Halftime

We’re now halfway through the term and it’s an ideal time to look back over my reflections of the past five weeks and reflect on my voice, writing, and how successful I’ve been reflecting on my readings, what I’ve learnt, and our discussions in class. It’s that point in the game where the players stop for water and the fans line up for beer; I’m not sure what crowd I belong in.

Our instructor has asked the question, what makes us uncomfortable about this type of writing? and my answer is that I’m uncomfortable about how comfortable it is. I struggle with the ingrained idea that academic writing should be a struggle and should require a lot of editing and research. To borrow the opening metaphor from Watton, Collings, and Moon’s Reflective Writing: Guidance Notes for Students, I feel like I’m in a Pensieve when I should be hooked up to that machine from The Cell. I’m made even more nervous after reading some of the resources for reflective writing and learning journals provided by my instructor because they all focus on the academic requirements, the Grading Rubric for Reflective Assignments even has a suggestion for page length. As much as I focus on making my assignments readable with an engaging voice and good ‘flow’ it’s always been a comfort to me that if I follow the requirements for font size, paragraph style, length, and references then I’ll meet some expectations. In university, the arts is always the hardest area to achieve 100% in because unlike maths or sciences there is no right answer.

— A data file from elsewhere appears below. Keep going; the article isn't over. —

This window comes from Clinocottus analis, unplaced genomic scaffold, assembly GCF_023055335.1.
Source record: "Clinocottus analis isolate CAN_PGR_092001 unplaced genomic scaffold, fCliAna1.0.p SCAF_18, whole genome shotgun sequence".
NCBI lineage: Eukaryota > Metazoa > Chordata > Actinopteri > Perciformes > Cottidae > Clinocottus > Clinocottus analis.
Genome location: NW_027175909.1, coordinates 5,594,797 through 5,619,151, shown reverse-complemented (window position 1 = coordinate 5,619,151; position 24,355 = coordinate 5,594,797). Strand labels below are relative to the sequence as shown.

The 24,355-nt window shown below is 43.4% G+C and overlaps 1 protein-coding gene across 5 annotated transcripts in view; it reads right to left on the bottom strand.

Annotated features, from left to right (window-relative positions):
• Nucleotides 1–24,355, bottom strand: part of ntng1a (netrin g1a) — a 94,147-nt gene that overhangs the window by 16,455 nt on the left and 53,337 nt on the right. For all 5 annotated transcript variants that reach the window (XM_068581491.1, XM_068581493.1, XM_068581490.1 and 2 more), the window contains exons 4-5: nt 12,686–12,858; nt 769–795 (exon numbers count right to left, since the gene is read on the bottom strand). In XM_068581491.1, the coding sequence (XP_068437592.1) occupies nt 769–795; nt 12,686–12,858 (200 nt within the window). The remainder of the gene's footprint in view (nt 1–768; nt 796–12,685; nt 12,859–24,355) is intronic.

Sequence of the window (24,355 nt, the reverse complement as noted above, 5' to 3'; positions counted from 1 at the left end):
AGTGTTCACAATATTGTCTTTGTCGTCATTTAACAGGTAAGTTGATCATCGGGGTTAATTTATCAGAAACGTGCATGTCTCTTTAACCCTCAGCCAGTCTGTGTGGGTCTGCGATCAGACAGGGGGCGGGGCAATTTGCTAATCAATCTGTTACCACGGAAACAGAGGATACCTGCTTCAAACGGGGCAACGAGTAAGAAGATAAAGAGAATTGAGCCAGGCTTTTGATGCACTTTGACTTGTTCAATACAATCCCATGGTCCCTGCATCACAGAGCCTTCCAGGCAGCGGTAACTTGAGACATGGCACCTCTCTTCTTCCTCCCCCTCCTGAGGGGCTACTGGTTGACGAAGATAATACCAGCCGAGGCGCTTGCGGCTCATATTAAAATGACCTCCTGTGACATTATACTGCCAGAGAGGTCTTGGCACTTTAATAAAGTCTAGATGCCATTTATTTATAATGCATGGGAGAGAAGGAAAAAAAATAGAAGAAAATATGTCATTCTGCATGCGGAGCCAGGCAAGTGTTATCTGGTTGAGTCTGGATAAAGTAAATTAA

In Jennifer Moon’s document on Learning Journals and Logs from UCD’s Teaching and Learning Department, she discusses deep reflection and a phrase jumped out at me that made me think of VARK, “familiar forms of learning” (Moon, pp. 8). She writes,

“We
 tend
 to
 use
 reflection
 when
 we
 are
 trying
 to
 make
 sense
 of
 how
 diverse
 ideas
 fit
together,
when
 we 
are 
trying 
to 
relate 
new
 ideas 
to 
what 
we 
already 
know 
or 
when 
new
ideas 
challenge
 what 
we 
already 
know” (Moon, pp. 8)

and I immediately thought of what I wrote about my Kinesthetic result from my VARK test a few weeks ago. I interjected myself and added the following note,

Note: I would say that I prefer Kinesthetic because I have trouble grasping abstract concepts and I learn something faster if I can relate it to an experience.

So even though I’m uncomfortable with mixing the academic concept of reflective writing with the personal nature of reflection and the blogging format it’s perfectly suited to my learning style. And I find that what I enjoy most is being able to include asides about humourous aspects and connections to popular culture.

For example, in another class last week I used Jim Carrey’s famous Self-Defense skit to describe the pitfalls of controlled experimentation in usability testing.

References

 

Albert-Peacock, Betsy. (2007). Grading Rubric for Reflection Assignments. Educ 1100 Human Diversity. Retrieved from http://www.d.umn.edu/~balbert/humandiversity/grading_rubric.html.

Moon, Jennifer. (2010). Learning Journals and Logs. UCD Teaching and Learning: Resources. Retrieved from https://elearning.ucd.ie/bbcswebdav/pid-870447-dt-content-rid-60191_1/courses/IS40370/Learning%20Journals.pdf.

Watton, Pete, Collings, Jane, and Moon Jennifer. (2001). Reflective writing: guidance notes for students. Retrieved from https://elearning.ucd.ie/bbcswebdav/pid-872987-dt-content-rid-2101328_1/courses/IS40370/reflective-writing-guidance.pdf.